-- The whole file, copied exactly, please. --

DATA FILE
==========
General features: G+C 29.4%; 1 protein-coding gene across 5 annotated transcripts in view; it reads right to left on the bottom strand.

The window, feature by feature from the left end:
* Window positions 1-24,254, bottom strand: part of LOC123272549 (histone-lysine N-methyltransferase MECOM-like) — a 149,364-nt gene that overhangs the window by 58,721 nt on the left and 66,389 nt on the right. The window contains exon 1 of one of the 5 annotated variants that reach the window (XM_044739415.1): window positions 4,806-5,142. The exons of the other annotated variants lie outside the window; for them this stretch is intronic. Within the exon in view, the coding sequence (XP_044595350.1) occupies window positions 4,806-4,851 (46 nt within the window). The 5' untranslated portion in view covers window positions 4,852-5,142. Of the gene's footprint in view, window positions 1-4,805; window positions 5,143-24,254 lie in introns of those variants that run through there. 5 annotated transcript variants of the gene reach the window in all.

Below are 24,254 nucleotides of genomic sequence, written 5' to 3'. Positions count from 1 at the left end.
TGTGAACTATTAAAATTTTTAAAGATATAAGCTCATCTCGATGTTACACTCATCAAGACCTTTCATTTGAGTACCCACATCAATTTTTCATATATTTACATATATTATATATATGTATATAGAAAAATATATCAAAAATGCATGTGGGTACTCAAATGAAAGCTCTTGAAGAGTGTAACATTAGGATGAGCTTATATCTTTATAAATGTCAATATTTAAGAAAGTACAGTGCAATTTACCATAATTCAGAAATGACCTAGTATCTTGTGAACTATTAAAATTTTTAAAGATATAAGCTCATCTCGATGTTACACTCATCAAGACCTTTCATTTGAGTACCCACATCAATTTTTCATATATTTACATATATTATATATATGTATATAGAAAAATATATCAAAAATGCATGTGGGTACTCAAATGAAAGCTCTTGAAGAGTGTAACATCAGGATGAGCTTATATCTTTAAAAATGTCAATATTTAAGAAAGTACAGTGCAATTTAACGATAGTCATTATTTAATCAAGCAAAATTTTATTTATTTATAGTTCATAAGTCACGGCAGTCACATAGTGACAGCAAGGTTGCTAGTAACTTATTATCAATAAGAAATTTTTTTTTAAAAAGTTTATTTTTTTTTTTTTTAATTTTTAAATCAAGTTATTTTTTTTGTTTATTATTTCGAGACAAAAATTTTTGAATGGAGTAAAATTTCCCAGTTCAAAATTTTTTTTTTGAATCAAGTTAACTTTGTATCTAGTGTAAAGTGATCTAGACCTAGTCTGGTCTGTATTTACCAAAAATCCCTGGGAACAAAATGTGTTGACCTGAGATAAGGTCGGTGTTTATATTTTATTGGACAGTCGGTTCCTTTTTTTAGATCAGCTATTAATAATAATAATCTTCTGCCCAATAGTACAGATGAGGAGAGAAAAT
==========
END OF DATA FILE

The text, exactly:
General features: G+C 29.4%; 1 protein-coding gene across 5 annotated transcripts in view; it reads right to left on the bottom strand.

The window, feature by feature from the left end:
* Window positions 1-24,254, bottom strand: part of LOC123272549 (histone-lysine N-methyltransferase MECOM-like) — a 149,364-nt gene that overhangs the window by 58,721 nt on the left and 66,389 nt on the right. The window contains exon 1 of one of the 5 annotated variants that reach the window (XM_044739415.1): window positions 4,806-5,142. The exons of the other annotated variants lie outside the window; for them this stretch is intronic. Within the exon in view, the coding sequence (XP_044595350.1) occupies window positions 4,806-4,851 (46 nt within the window). The 5' untranslated portion in view covers window positions 4,852-5,142. Of the gene's footprint in view, window positions 1-4,805; window positions 5,143-24,254 lie in introns of those variants that run through there. 5 annotated transcript variants of the gene reach the window in all.

Below are 24,254 nucleotides of genomic sequence, written 5' to 3'. Positions count from 1 at the left end.
TGTGAACTATTAAAATTTTTAAAGATATAAGCTCATCTCGATGTTACACTCATCAAGACCTTTCATTTGAGTACCCACATCAATTTTTCATATATTTACATATATTATATATATGTATATAGAAAAATATATCAAAAATGCATGTGGGTACTCAAATGAAAGCTCTTGAAGAGTGTAACATTAGGATGAGCTTATATCTTTATAAATGTCAATATTTAAGAAAGTACAGTGCAATTTACCATAATTCAGAAATGACCTAGTATCTTGTGAACTATTAAAATTTTTAAAGATATAAGCTCATCTCGATGTTACACTCATCAAGACCTTTCATTTGAGTACCCACATCAATTTTTCATATATTTACATATATTATATATATGTATATAGAAAAATATATCAAAAATGCATGTGGGTACTCAAATGAAAGCTCTTGAAGAGTGTAACATCAGGATGAGCTTATATCTTTAAAAATGTCAATATTTAAGAAAGTACAGTGCAATTTAACGATAGTCATTATTTAATCAAGCAAAATTTTATTTATTTATAGTTCATAAGTCACGGCAGTCACATAGTGACAGCAAGGTTGCTAGTAACTTATTATCAATAAGAAATTTTTTTTTAAAAAGTTTATTTTTTTTTTTTTTAATTTTTAAATCAAGTTATTTTTTTTGTTTATTATTTCGAGACAAAAATTTTTGAATGGAGTAAAATTTCCCAGTTCAAAATTTTTTTTTTGAATCAAGTTAACTTTGTATCTAGTGTAAAGTGATCTAGACCTAGTCTGGTCTGTATTTACCAAAAATCCCTGGGAACAAAATGTGTTGACCTGAGATAAGGTCGGTGTTTATATTTTATTGGACAGTCGGTTCCTTTTTTTAGATCAGCTATTAATAATAATAATCTTCTGCCCAATAGTACAGATGAGGAGAGAAAAT